As of this morning, 9 pounds down. About a zillion more to go, but 9 ain't bad.
To respond to Deanna's question in the comments below, and to further clarify my sad, if unclear, post from yesterday, the state we live in (Tennessee) is only eligible to receive special needs children from Korea. The reasoning for this is that there is not an adoption agency in the state, or surrounding states, that is appointed in Korea. The Korean government requires the placing agency to be within a certain proximity of the healthy children they place. Mostly, this means within the same state or in a surrounding state. For instance, one super reputable agency with a great Korean program is Dillon International. They are in Tulsa, Oklahoma and can place healthy children in OK, MO, KS, AR and TX. There's another reputable agency in Minnesota (name escapes me right now), and they can place healthy children in MN, IA, and WI. It's a requirement of the Korean government, and something that can't be worked around.
However, I should specify that when I say special needs, it could be any range of things. The social worker I spoke with told me that special needs could mean cerebral palsy, missing limbs, or as simple as low birth weight or premature birth (which isn't so simple when you're going through it with your child, but I'm trying to make this clear). Keith and I are in relative agreement as to what sort of special needs we're willing to accept, and it's a fairly low threshold. I have no problems with special needs children, and I realize how wonderful they are, but I have to be honest about how much I can handle, especially having two other children in the home. I think in the event of bringing a child into our family, which is huge for both the child and for us, it's more important for me to be honest than politically correct. We've been down and dirty about numerous subjects, ranging from special needs to race to gender. Adoption will force you to ask yourself the hard questions, that's for sure.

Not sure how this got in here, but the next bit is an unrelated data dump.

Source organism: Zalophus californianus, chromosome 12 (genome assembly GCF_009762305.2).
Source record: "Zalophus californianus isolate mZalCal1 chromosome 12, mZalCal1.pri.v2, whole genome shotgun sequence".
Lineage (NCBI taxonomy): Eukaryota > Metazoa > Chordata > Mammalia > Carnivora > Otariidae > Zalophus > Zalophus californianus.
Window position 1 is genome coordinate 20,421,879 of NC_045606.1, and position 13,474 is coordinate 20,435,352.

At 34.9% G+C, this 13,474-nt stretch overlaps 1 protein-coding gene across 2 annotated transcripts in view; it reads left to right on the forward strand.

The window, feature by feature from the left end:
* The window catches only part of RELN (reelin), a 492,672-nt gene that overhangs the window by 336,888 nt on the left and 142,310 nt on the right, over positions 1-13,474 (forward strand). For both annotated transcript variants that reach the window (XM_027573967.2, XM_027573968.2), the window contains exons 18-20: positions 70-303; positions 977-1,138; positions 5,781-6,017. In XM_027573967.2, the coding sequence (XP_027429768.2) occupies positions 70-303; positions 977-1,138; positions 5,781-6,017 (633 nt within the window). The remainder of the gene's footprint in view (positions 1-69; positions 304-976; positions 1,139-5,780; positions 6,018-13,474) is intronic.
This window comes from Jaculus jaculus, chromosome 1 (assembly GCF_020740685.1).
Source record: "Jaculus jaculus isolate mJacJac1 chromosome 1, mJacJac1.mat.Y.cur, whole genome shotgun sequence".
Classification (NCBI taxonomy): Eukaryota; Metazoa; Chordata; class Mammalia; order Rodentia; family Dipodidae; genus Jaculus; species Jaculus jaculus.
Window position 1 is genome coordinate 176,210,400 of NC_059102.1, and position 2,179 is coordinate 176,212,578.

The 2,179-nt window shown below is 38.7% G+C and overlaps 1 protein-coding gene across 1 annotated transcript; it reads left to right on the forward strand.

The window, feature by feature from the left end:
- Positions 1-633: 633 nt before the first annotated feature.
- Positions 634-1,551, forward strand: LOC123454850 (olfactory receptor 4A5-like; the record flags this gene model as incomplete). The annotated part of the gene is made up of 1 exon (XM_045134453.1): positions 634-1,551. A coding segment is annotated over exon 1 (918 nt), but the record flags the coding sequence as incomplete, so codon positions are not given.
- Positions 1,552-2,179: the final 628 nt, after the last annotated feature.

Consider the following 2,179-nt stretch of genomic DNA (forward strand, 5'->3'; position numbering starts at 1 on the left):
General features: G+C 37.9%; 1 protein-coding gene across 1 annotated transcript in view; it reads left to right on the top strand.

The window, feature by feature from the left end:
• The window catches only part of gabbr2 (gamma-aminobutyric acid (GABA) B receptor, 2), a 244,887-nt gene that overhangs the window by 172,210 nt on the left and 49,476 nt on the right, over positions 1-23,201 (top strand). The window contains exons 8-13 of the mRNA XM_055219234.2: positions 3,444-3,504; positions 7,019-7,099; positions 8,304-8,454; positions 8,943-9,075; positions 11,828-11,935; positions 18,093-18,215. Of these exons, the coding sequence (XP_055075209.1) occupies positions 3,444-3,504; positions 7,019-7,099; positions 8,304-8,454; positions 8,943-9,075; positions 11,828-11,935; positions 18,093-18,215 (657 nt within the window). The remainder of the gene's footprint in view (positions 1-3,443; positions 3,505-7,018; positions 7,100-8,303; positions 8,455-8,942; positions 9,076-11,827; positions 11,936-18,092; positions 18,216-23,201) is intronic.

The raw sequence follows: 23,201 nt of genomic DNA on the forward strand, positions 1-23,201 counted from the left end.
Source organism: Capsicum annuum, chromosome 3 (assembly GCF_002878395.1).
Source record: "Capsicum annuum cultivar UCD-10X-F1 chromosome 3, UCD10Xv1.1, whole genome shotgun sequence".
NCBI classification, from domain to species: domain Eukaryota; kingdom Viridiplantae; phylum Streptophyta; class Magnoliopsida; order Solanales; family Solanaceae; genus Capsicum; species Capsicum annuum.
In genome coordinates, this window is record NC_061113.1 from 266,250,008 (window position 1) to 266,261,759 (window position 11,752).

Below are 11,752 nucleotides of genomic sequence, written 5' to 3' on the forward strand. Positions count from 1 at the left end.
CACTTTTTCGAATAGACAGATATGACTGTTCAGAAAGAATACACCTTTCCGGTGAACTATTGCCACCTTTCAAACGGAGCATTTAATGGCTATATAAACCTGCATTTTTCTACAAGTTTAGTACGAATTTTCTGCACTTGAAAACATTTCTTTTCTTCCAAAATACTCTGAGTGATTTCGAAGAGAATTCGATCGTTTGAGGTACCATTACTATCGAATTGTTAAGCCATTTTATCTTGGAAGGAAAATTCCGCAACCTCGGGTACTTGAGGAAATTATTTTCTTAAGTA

There are several local people who adopted through the local agency we've been in contact with, and I'm trying to get in contact with them. I'm hoping they can shed some light on what "special needs" their children had at the time of adoption, and what their experiences were like. Low birth weight doesn't scare me. Losing a child to a heart disease or brain defect, that scares me.
And so the saga continues.